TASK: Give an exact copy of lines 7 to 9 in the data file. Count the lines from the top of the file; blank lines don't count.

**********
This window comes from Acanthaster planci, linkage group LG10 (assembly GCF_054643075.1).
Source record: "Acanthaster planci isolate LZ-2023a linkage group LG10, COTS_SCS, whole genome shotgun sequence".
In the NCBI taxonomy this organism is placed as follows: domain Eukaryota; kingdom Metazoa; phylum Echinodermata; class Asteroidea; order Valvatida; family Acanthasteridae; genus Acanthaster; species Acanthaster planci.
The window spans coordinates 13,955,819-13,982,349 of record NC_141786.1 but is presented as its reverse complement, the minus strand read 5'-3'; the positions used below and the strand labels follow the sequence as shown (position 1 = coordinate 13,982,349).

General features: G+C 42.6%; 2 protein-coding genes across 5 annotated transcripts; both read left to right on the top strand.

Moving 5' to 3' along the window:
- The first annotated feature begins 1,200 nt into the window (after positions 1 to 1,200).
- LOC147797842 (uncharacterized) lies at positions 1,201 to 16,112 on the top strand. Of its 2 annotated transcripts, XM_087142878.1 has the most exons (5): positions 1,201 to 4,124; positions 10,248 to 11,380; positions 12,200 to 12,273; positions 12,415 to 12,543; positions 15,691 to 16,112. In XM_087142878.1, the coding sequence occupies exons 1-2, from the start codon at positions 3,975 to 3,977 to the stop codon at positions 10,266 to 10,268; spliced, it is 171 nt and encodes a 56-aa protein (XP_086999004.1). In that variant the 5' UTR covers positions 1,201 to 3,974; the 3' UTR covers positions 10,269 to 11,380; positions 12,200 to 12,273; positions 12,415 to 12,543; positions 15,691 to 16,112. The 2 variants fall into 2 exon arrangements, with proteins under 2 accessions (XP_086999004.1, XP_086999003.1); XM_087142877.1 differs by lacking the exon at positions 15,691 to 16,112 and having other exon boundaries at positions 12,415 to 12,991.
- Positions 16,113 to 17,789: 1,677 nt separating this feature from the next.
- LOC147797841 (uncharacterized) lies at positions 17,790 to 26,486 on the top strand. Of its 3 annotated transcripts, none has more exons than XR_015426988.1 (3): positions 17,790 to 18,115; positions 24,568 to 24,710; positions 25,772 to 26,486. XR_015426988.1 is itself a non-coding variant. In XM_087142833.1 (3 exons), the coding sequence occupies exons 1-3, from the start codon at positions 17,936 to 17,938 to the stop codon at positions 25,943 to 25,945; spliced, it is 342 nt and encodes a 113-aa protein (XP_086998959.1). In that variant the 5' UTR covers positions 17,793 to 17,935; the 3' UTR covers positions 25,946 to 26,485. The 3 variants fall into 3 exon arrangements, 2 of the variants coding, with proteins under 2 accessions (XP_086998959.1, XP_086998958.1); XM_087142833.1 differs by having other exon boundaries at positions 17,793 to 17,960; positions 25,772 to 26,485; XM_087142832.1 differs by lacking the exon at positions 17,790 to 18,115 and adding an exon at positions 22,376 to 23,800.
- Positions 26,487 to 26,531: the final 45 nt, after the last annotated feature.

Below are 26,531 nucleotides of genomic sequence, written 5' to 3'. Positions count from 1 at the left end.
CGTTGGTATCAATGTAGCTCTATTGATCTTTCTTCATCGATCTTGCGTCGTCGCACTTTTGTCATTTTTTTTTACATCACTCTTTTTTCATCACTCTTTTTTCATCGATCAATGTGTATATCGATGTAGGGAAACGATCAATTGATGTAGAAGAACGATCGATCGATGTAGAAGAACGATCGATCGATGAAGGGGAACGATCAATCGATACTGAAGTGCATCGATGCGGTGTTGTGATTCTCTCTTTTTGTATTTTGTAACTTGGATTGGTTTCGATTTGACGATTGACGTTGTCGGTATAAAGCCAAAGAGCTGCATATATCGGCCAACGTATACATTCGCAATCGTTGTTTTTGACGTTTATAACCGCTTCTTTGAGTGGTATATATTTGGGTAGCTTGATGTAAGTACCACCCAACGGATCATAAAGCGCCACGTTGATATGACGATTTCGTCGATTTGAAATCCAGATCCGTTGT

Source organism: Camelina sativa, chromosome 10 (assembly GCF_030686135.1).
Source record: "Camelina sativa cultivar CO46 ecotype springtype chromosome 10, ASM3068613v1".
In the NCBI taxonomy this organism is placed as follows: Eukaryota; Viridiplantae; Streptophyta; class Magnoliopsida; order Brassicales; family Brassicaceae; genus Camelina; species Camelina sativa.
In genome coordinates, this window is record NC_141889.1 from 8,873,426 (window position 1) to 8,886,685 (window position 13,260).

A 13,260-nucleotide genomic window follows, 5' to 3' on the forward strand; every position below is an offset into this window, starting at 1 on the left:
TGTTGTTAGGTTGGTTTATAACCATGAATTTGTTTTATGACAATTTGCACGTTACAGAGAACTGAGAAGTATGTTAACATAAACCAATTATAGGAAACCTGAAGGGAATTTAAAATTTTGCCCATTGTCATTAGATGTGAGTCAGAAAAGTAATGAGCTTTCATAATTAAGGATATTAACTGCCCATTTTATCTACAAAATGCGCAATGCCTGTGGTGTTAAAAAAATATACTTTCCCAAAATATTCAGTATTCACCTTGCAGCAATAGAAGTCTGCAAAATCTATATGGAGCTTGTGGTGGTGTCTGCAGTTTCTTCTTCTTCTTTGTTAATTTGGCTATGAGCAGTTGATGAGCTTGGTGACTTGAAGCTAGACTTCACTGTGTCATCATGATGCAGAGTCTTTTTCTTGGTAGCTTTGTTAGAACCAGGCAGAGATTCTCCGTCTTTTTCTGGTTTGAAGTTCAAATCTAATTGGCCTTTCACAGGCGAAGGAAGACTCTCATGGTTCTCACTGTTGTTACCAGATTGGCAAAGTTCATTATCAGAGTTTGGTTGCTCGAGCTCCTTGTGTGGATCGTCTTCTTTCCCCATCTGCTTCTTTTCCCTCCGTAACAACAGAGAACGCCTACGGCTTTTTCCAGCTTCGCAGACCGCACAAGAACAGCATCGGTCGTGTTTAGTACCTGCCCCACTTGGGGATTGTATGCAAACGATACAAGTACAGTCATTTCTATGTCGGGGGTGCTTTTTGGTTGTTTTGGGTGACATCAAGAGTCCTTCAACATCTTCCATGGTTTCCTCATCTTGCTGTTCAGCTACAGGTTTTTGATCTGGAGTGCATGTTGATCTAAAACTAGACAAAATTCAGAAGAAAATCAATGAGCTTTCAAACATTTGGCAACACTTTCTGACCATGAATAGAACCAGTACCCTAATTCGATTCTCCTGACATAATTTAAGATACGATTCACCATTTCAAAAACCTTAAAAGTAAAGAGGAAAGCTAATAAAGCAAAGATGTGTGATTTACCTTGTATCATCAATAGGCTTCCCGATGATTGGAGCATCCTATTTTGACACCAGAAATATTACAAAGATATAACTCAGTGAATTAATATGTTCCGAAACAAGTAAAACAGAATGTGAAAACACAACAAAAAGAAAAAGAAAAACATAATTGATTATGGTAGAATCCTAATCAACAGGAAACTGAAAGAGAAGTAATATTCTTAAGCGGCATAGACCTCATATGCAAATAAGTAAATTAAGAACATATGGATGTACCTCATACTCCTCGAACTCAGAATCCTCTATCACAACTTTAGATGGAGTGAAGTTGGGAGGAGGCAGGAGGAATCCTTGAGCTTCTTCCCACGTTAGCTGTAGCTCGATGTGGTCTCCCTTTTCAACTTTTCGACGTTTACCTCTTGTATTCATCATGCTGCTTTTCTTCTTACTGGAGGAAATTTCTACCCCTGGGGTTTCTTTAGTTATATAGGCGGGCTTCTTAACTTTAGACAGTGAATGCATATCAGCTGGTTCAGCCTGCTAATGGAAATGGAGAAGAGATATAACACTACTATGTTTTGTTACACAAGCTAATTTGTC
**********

- The first annotated feature begins 1,200 nt into the window (after positions 1 to 1,200).
- LOC147797842 (uncharacterized) lies at positions 1,201 to 16,112 on the top strand. Of its 2 annotated transcripts, XM_087142878.1 has the most exons (5): positions 1,201 to 4,124; positions 10,248 to 11,380; positions 12,200 to 12,273; positions 12,415 to 12,543; positions 15,691 to 16,112. In XM_087142878.1, the coding sequence occupies exons 1-2, from the start codon at positions 3,975 to 3,977 to the stop codon at positions 10,266 to 10,268; spliced, it is 171 nt and encodes a 56-aa protein (XP_086999004.1). In that variant the 5' UTR covers positions 1,201 to 3,974; the 3' UTR covers positions 10,269 to 11,380; positions 12,200 to 12,273; positions 12,415 to 12,543; positions 15,691 to 16,112. The 2 variants fall into 2 exon arrangements, with proteins under 2 accessions (XP_086999004.1, XP_086999003.1); XM_087142877.1 differs by lacking the exon at positions 15,691 to 16,112 and having other exon boundaries at positions 12,415 to 12,991.
- Positions 16,113 to 17,789: 1,677 nt separating this feature from the next.